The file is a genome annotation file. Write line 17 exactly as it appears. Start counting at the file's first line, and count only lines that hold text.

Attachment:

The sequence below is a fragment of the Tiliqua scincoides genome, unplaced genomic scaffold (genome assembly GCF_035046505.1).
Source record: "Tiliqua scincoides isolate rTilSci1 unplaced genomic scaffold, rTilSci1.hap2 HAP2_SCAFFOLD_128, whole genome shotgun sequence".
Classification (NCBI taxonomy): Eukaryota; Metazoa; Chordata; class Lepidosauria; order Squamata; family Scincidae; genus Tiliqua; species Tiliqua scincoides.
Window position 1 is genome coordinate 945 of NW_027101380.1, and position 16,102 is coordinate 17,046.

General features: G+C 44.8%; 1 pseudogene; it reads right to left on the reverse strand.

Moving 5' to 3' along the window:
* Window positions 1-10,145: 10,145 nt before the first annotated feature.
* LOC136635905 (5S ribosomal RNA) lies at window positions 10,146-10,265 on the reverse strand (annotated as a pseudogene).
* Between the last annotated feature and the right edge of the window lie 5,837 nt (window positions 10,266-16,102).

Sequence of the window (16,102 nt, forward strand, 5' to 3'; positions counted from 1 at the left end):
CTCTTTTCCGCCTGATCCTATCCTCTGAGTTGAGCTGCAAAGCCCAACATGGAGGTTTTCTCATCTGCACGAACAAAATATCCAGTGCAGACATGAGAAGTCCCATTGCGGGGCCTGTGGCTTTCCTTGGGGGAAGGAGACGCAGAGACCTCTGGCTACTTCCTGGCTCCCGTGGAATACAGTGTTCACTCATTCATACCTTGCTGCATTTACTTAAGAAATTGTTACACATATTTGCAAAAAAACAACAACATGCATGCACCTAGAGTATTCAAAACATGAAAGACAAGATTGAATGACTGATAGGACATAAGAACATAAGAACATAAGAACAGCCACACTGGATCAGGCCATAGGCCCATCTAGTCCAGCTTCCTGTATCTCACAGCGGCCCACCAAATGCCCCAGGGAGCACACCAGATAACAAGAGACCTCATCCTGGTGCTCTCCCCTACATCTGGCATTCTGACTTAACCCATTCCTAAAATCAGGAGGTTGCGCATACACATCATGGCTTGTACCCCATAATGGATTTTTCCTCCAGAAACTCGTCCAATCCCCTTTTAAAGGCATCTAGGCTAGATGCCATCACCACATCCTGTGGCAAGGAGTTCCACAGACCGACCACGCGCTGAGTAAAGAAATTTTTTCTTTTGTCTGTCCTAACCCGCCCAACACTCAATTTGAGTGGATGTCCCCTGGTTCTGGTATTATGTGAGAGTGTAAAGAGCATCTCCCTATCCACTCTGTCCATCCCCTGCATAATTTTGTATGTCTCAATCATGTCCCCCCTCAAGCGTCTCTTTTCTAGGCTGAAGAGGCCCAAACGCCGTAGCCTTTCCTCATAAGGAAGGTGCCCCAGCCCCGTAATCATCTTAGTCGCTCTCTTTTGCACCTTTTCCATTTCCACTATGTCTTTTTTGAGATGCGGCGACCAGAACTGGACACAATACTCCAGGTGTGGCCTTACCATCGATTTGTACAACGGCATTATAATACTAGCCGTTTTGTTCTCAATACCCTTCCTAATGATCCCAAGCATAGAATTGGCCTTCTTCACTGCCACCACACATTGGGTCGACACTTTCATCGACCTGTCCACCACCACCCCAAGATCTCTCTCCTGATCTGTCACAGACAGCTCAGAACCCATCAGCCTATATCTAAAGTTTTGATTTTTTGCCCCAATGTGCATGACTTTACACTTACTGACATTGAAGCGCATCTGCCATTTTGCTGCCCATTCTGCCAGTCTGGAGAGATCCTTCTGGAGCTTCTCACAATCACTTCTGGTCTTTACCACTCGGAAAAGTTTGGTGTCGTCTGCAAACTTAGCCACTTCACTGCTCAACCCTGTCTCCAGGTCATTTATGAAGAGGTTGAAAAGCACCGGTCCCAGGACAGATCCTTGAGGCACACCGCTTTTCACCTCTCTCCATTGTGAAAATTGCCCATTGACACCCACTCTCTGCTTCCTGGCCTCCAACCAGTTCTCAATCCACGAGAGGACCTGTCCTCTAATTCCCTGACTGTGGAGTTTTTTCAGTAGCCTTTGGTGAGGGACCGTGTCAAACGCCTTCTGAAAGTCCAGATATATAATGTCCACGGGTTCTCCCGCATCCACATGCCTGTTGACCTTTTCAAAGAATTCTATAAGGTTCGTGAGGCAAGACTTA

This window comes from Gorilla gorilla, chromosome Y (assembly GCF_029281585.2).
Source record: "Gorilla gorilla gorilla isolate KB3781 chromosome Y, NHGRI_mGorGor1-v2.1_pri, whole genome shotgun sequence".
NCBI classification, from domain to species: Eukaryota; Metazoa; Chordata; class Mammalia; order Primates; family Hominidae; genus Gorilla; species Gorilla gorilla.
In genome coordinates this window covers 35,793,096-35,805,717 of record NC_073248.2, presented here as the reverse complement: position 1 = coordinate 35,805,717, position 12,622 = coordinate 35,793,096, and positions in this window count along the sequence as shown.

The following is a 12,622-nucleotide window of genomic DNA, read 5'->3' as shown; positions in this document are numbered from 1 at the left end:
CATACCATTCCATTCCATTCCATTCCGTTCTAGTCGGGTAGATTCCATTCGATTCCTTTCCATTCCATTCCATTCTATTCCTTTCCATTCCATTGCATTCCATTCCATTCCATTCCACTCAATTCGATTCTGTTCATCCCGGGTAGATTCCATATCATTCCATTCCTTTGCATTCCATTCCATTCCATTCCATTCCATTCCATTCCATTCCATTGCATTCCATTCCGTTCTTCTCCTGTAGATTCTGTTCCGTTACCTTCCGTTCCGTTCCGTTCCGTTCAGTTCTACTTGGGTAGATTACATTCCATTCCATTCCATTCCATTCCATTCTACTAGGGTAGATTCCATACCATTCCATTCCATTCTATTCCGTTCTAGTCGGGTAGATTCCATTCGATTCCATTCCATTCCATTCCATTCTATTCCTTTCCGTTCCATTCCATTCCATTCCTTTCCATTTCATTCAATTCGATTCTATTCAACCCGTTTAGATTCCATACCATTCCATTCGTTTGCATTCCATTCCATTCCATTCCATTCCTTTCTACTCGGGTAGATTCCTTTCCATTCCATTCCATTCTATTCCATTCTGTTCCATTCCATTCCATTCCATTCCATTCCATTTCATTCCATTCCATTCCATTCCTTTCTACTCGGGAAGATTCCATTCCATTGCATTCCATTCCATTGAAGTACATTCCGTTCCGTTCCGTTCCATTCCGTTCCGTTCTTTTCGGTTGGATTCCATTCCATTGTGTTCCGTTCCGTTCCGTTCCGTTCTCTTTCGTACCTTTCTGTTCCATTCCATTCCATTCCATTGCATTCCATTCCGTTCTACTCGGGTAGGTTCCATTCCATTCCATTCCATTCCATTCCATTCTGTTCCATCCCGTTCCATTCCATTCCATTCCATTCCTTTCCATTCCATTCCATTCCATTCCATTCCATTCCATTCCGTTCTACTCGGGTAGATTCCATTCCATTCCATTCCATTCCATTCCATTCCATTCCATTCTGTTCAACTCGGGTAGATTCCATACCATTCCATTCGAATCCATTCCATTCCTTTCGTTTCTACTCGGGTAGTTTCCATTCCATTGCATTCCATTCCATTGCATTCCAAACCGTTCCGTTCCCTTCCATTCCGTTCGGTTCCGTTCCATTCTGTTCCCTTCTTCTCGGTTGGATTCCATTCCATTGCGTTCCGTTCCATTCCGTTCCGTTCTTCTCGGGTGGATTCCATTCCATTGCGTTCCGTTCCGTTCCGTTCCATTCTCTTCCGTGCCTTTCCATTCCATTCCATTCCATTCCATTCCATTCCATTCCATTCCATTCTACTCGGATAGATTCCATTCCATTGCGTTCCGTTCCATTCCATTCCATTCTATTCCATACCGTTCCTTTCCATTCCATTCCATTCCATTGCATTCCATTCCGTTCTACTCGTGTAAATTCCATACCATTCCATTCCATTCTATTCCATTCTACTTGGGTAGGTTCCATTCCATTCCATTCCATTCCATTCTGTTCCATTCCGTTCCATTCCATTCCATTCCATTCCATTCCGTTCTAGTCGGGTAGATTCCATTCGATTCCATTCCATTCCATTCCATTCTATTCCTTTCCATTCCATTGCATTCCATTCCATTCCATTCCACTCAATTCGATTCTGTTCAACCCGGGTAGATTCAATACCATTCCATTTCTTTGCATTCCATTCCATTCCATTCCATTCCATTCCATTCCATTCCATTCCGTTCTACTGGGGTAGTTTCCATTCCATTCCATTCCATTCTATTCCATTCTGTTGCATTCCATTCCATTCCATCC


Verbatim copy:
CATACCATTCCATTCCATTCCATTCCGTTCTAGTCGGGTAGATTCCATTCGATTCCTTTCCATTCCATTCCATTCTATTCCTTTCCATTCCATTGCATTCCATTCCATTCCATTCCACTCAATTCGATTCTGTTCATCCCGGGTAGATTCCATATCATTCCATTCCTTTGCATTCCATTCCATTCCATTCCATTCCATTCCATTCCATTCCATTGCATTCCATTCCGTTCTTCTCCTGTAGATTCTGTTCCGTTACCTTCCGTTCCGTTCCGTTCCGTTCAGTTCTACTTGGGTAGATTACATTCCATTCCATTCCATTCCATTCCATTCTACTAGGGTAGATTCCATACCATTCCATTCCATTCTATTCCGTTCTAGTCGGGTAGATTCCATTCGATTCCATTCCATTCCATTCCATTCTATTCCTTTCCGTTCCATTCCATTCCATTCCTTTCCATTTCATTCAATTCGATTCTATTCAACCCGTTTAGATTCCATACCATTCCATTCGTTTGCATTCCATTCCATTCCATTCCATTCCTTTCTACTCGGGTAGATTCCTTTCCATTCCATTCCATTCTATTCCATTCTGTTCCATTCCATTCCATTCCATTCCATTCCATTTCATTCCATTCCATTCCATTCCTTTCTACTCGGGAAGATTCCATTCCATTGCATTCCATTCCATTGAAGTACATTCCGTTCCGTTCCGTTCCATTCCGTTCCGTTCTTTTCGGTTGGATTCCATTCCATTGTGTTCCGTTCCGTTCCGTTCCGTTCTCTTTCGTACCTTTCTGTTCCATTCCATTCCATTCCATTGCATTCCATTCCGTTCTACTCGGGTAGGTTCCATTCCATTCCATTCCATTCCATTCCATTCTGTTCCATCCCGTTCCATTCCATTCCATTCCATTCCTTTCCATTCCATTCCATTCCATTCCATTCCATTCCATTCCGTTCTACTCGGGTAGATTCCATTCCATTCCATTCCATTCCATTCCATTCCATTCCATTCTGTTCAACTCGGGTAGATTCCATACCATTCCATTCGAATCCATTCCATTCCTTTCGTTTCTACTCGGGTAGTTTCCATTCCATTGCATTCCATTCCATTGCATTCCAAACCGTTCCGTTCCCTTCCATTCCGTTCGGTTCCGTTCCATTCTGTTCCCTTCTTCTCGGTTGGATTCCATTCCATTGCGTTCCGTTCCATTCCGTTCCGTTCTTCTCGGGTGGATTCCATTCCATTGCGTTCCGTTCCGTTCCGTTCCATTCTCTTCCGTGCCTTTCCATTCCATTCCATTCCATTCCATTCCATTCCATTCCATTCCATTCTACTCGGATAGATTCCATTCCATTGCGTTCCGTTCCATTCCATTCCATTCTATTCCATACCGTTCCTTTCCATTCCATTCCATTCCATTGCATTCCATTCCGTTCTACTCGTGTAAATTCCATACCATTCCATTCCATTCTATTCCATTCTACTTGGGTAGGTTCCATTCCATTCCATTCCATTCCATTCTGTTCCATTCCGTTCCATTCCATTCCATTCCATTCCATTCCGTTCTAGTCGGGTAGATTCCATTCGATTCCATTCCATTCCATTCCATTCTATTCCTTTCCATTCCATTGCATTCCATTCCATTCCATTCCACTCAATTCGATTCTGTTCAACCCGGGTAGATTCAATACCATTCCATTTCTTTGCATTCCATTCCATTCCATTCCATTCCATTCCATTCCATTCCATTCCGTTCTACTGGGGTAGTTTCCATTCCATTCCATTCCATTCTATTCCATTCTGTTGCATTCCATTCCATTCCATCC